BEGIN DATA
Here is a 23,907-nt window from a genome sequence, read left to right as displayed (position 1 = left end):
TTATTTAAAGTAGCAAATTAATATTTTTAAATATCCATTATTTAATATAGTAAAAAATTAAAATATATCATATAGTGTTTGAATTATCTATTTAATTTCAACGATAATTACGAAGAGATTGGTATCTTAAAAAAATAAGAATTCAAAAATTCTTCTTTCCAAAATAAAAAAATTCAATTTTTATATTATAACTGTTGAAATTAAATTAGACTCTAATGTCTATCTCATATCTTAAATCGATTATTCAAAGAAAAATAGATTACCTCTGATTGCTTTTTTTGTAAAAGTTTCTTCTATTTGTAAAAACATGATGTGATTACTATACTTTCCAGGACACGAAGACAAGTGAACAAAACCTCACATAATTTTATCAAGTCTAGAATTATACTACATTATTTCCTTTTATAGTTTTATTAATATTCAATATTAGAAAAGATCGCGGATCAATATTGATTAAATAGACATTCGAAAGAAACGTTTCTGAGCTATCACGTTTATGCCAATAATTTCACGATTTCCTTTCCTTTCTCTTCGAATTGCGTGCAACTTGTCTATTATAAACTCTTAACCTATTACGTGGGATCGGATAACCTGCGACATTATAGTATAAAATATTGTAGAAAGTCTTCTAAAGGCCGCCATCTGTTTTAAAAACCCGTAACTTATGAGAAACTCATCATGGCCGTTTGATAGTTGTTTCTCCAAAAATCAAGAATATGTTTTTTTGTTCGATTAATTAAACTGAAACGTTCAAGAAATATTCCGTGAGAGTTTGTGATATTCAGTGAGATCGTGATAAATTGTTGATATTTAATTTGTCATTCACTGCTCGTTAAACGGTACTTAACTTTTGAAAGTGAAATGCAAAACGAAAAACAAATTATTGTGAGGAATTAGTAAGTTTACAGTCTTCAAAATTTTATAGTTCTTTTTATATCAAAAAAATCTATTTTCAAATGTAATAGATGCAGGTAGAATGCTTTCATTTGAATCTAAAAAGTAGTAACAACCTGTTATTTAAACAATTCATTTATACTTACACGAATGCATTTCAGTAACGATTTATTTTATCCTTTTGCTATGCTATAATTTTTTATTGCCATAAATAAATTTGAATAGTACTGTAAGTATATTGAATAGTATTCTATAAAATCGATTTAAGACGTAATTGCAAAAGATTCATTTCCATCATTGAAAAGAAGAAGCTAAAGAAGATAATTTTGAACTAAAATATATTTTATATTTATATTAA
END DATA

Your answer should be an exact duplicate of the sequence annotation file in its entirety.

Here is a 23,907-nt window from a genome sequence, read left to right as displayed (position 1 = left end):
TTATTTAAAGTAGCAAATTAATATTTTTAAATATCCATTATTTAATATAGTAAAAAATTAAAATATATCATATAGTGTTTGAATTATCTATTTAATTTCAACGATAATTACGAAGAGATTGGTATCTTAAAAAAATAAGAATTCAAAAATTCTTCTTTCCAAAATAAAAAAATTCAATTTTTATATTATAACTGTTGAAATTAAATTAGACTCTAATGTCTATCTCATATCTTAAATCGATTATTCAAAGAAAAATAGATTACCTCTGATTGCTTTTTTTGTAAAAGTTTCTTCTATTTGTAAAAACATGATGTGATTACTATACTTTCCAGGACACGAAGACAAGTGAACAAAACCTCACATAATTTTATCAAGTCTAGAATTATACTACATTATTTCCTTTTATAGTTTTATTAATATTCAATATTAGAAAAGATCGCGGATCAATATTGATTAAATAGACATTCGAAAGAAACGTTTCTGAGCTATCACGTTTATGCCAATAATTTCACGATTTCCTTTCCTTTCTCTTCGAATTGCGTGCAACTTGTCTATTATAAACTCTTAACCTATTACGTGGGATCGGATAACCTGCGACATTATAGTATAAAATATTGTAGAAAGTCTTCTAAAGGCCGCCATCTGTTTTAAAAACCCGTAACTTATGAGAAACTCATCATGGCCGTTTGATAGTTGTTTCTCCAAAAATCAAGAATATGTTTTTTTGTTCGATTAATTAAACTGAAACGTTCAAGAAATATTCCGTGAGAGTTTGTGATATTCAGTGAGATCGTGATAAATTGTTGATATTTAATTTGTCATTCACTGCTCGTTAAACGGTACTTAACTTTTGAAAGTGAAATGCAAAACGAAAAACAAATTATTGTGAGGAATTAGTAAGTTTACAGTCTTCAAAATTTTATAGTTCTTTTTATATCAAAAAAATCTATTTTCAAATGTAATAGATGCAGGTAGAATGCTTTCATTTGAATCTAAAAAGTAGTAACAACCTGTTATTTAAACAATTCATTTATACTTACACGAATGCATTTCAGTAACGATTTATTTTATCCTTTTGCTATGCTATAATTTTTTATTGCCATAAATAAATTTGAATAGTACTGTAAGTATATTGAATAGTATTCTATAAAATCGATTTAAGACGTAATTGCAAAAGATTCATTTCCATCATTGAAAAGAAGAAGCTAAAGAAGATAATTTTGAACTAAAATATATTTTATATTTATATTAA